2. The financial sector has been hit hard. Banks have suffered major declines in asset quality, profits, and capital, with the bulk of direct losses coming from foreign troubled assets and sizeable declines in asset prices. Consequently, massive government intervention in the financial sector was required and lending conditions have tightened noticeably. Insurance sector profits and solvency as well as pension funds’ average funding ratios also dropped sharply.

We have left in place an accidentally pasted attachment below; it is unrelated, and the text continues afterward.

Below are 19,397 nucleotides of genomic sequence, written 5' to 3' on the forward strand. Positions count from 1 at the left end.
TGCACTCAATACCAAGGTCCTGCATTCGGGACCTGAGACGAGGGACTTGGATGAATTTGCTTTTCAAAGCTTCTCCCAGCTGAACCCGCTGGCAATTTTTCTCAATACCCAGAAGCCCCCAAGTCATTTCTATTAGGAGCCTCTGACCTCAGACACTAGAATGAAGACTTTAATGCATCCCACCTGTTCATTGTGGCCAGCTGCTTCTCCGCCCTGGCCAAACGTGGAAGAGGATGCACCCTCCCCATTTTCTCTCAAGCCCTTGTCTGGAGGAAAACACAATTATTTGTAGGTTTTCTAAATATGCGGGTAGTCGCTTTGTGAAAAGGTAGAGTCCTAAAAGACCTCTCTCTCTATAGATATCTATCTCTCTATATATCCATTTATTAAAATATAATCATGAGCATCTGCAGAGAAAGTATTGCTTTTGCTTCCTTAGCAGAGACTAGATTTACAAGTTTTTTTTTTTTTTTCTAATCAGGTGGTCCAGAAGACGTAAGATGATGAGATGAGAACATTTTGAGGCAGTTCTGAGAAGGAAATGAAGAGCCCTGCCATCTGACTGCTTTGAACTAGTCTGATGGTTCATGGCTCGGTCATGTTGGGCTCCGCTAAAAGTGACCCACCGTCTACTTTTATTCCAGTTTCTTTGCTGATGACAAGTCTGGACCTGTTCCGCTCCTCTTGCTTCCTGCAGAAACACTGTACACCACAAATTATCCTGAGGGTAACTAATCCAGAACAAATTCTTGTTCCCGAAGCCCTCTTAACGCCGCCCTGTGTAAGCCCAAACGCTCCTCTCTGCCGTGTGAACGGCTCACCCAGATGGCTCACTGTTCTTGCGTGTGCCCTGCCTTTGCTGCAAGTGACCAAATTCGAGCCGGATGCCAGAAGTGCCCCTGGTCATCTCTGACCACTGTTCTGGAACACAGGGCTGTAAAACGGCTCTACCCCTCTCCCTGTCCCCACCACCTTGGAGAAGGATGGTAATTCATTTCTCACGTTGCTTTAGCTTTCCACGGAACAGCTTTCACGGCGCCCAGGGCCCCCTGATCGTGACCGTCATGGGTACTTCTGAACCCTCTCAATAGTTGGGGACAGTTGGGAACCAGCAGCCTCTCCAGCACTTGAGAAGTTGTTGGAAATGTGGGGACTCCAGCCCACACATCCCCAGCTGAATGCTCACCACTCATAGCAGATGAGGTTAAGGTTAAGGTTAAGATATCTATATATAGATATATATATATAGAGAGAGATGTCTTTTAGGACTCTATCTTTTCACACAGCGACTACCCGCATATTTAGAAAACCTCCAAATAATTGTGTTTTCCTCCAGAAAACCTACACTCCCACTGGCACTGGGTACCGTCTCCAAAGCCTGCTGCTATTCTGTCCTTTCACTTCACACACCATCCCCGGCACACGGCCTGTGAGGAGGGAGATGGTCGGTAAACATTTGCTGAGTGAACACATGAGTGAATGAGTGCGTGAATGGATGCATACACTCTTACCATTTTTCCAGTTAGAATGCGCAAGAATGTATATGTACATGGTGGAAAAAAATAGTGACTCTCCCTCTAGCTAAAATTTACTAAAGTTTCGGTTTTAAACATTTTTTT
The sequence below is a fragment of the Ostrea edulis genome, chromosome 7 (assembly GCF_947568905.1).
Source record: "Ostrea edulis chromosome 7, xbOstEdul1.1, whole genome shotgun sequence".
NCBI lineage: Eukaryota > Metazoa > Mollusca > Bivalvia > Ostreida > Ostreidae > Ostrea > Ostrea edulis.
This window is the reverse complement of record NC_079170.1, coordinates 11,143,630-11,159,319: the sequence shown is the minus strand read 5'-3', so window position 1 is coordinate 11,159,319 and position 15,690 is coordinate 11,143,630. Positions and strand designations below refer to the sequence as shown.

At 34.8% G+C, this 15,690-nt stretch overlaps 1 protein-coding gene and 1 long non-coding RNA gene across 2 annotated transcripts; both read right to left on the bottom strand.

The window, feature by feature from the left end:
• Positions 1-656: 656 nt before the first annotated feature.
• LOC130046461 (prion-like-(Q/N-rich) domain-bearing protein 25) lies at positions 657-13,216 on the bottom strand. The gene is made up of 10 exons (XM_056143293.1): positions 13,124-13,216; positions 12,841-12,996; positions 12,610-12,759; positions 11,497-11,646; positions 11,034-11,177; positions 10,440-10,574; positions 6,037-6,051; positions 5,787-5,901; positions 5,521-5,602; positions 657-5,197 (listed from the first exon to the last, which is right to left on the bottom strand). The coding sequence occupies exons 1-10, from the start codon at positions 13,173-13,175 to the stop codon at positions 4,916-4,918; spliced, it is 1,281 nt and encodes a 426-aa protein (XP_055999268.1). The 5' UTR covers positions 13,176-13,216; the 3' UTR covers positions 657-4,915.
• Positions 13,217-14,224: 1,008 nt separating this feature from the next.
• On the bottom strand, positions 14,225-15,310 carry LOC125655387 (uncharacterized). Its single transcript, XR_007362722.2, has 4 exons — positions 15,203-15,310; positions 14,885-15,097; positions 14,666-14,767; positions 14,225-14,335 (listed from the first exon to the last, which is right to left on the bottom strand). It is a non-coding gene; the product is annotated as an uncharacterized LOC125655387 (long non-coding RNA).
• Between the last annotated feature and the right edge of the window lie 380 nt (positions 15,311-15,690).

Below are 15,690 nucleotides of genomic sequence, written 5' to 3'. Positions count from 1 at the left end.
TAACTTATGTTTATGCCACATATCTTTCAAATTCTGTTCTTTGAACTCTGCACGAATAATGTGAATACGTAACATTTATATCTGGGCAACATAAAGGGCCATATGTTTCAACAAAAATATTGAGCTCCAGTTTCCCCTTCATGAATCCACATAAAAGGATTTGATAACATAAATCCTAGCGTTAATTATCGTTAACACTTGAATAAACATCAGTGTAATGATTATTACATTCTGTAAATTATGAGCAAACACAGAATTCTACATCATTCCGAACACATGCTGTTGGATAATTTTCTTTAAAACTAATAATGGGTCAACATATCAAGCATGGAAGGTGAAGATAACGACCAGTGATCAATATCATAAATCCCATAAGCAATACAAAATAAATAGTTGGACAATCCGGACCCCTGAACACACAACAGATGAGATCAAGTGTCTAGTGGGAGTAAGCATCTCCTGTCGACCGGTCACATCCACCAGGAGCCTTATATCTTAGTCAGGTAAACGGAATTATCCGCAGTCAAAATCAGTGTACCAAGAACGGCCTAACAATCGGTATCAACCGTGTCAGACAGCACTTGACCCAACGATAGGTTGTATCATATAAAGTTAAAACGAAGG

3. But the mortgage and housing markets have been relatively stable so far. The large mortgage loan portfolio, dominance of non-amortizing mortgages, and high loan-to-value ratios are important financial sector vulnerabilities. Households also have a significant exposure to housing price developments. However, risks for the financial system appear contained by the banks’ first charge at default, full recourse against the borrower, and collateral maintained against part of non-amortizing mortgages in investment/insurance accounts. In this connection, mortgage default rates remain extremely low. Some raw indicators point to overvaluation of home prices and household balance sheet vulnerabilities. Nevertheless, taking account of tight regulatory constraints on home supply and generous tax treatment of mortgage interest, the analyses of both the mission and other institutions indicate that house prices are broadly aligned with fundamentals and balance sheet risks are unlikely to materialize.